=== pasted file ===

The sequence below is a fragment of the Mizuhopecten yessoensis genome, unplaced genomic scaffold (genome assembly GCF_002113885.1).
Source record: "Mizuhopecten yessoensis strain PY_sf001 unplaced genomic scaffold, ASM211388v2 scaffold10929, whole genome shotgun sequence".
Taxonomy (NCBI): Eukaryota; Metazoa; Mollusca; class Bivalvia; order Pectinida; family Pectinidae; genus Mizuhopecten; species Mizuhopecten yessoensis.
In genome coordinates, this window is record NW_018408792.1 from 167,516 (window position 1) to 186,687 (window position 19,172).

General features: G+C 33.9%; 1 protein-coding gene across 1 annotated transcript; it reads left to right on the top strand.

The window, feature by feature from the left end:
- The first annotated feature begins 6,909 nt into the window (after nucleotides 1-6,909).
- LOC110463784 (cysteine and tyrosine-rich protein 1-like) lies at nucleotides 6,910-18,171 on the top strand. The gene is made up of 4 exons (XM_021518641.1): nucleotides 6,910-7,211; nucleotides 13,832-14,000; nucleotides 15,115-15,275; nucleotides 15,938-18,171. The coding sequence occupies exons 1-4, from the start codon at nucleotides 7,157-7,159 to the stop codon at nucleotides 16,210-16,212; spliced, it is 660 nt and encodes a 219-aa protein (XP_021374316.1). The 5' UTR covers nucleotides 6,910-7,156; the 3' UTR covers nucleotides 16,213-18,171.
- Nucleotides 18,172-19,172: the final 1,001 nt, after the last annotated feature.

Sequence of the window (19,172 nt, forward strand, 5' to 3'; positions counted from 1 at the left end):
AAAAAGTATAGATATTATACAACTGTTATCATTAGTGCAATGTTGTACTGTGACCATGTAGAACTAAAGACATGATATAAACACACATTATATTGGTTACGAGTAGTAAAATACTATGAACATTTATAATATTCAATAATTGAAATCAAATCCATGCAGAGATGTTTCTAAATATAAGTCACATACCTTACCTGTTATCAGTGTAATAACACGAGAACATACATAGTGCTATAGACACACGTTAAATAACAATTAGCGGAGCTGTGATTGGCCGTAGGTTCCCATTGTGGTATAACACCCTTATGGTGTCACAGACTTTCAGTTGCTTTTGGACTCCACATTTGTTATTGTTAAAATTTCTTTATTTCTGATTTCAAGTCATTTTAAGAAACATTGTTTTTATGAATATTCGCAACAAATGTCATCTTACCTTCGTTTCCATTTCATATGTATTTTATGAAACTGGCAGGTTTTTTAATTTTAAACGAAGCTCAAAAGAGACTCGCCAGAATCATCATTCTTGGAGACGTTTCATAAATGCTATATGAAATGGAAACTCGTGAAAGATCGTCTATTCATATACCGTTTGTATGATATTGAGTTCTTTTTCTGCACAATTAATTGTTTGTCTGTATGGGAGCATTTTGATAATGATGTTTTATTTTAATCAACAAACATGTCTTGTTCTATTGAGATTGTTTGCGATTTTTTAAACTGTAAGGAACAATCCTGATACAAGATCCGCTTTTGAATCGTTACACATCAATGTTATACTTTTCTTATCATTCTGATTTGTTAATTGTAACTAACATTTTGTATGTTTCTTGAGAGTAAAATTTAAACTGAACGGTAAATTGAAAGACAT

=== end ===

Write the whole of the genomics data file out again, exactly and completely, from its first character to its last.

The sequence below is a fragment of the Mizuhopecten yessoensis genome, unplaced genomic scaffold (genome assembly GCF_002113885.1).
Source record: "Mizuhopecten yessoensis strain PY_sf001 unplaced genomic scaffold, ASM211388v2 scaffold10929, whole genome shotgun sequence".
Taxonomy (NCBI): Eukaryota; Metazoa; Mollusca; class Bivalvia; order Pectinida; family Pectinidae; genus Mizuhopecten; species Mizuhopecten yessoensis.
In genome coordinates, this window is record NW_018408792.1 from 167,516 (window position 1) to 186,687 (window position 19,172).

General features: G+C 33.9%; 1 protein-coding gene across 1 annotated transcript; it reads left to right on the top strand.

The window, feature by feature from the left end:
- The first annotated feature begins 6,909 nt into the window (after nucleotides 1-6,909).
- LOC110463784 (cysteine and tyrosine-rich protein 1-like) lies at nucleotides 6,910-18,171 on the top strand. The gene is made up of 4 exons (XM_021518641.1): nucleotides 6,910-7,211; nucleotides 13,832-14,000; nucleotides 15,115-15,275; nucleotides 15,938-18,171. The coding sequence occupies exons 1-4, from the start codon at nucleotides 7,157-7,159 to the stop codon at nucleotides 16,210-16,212; spliced, it is 660 nt and encodes a 219-aa protein (XP_021374316.1). The 5' UTR covers nucleotides 6,910-7,156; the 3' UTR covers nucleotides 16,213-18,171.
- Nucleotides 18,172-19,172: the final 1,001 nt, after the last annotated feature.

Sequence of the window (19,172 nt, forward strand, 5' to 3'; positions counted from 1 at the left end):
AAAAAGTATAGATATTATACAACTGTTATCATTAGTGCAATGTTGTACTGTGACCATGTAGAACTAAAGACATGATATAAACACACATTATATTGGTTACGAGTAGTAAAATACTATGAACATTTATAATATTCAATAATTGAAATCAAATCCATGCAGAGATGTTTCTAAATATAAGTCACATACCTTACCTGTTATCAGTGTAATAACACGAGAACATACATAGTGCTATAGACACACGTTAAATAACAATTAGCGGAGCTGTGATTGGCCGTAGGTTCCCATTGTGGTATAACACCCTTATGGTGTCACAGACTTTCAGTTGCTTTTGGACTCCACATTTGTTATTGTTAAAATTTCTTTATTTCTGATTTCAAGTCATTTTAAGAAACATTGTTTTTATGAATATTCGCAACAAATGTCATCTTACCTTCGTTTCCATTTCATATGTATTTTATGAAACTGGCAGGTTTTTTAATTTTAAACGAAGCTCAAAAGAGACTCGCCAGAATCATCATTCTTGGAGACGTTTCATAAATGCTATATGAAATGGAAACTCGTGAAAGATCGTCTATTCATATACCGTTTGTATGATATTGAGTTCTTTTTCTGCACAATTAATTGTTTGTCTGTATGGGAGCATTTTGATAATGATGTTTTATTTTAATCAACAAACATGTCTTGTTCTATTGAGATTGTTTGCGATTTTTTAAACTGTAAGGAACAATCCTGATACAAGATCCGCTTTTGAATCGTTACACATCAATGTTATACTTTTCTTATCATTCTGATTTGTTAATTGTAACTAACATTTTGTATGTTTCTTGAGAGTAAAATTTAAACTGAACGGTAAATTGAAAGACAT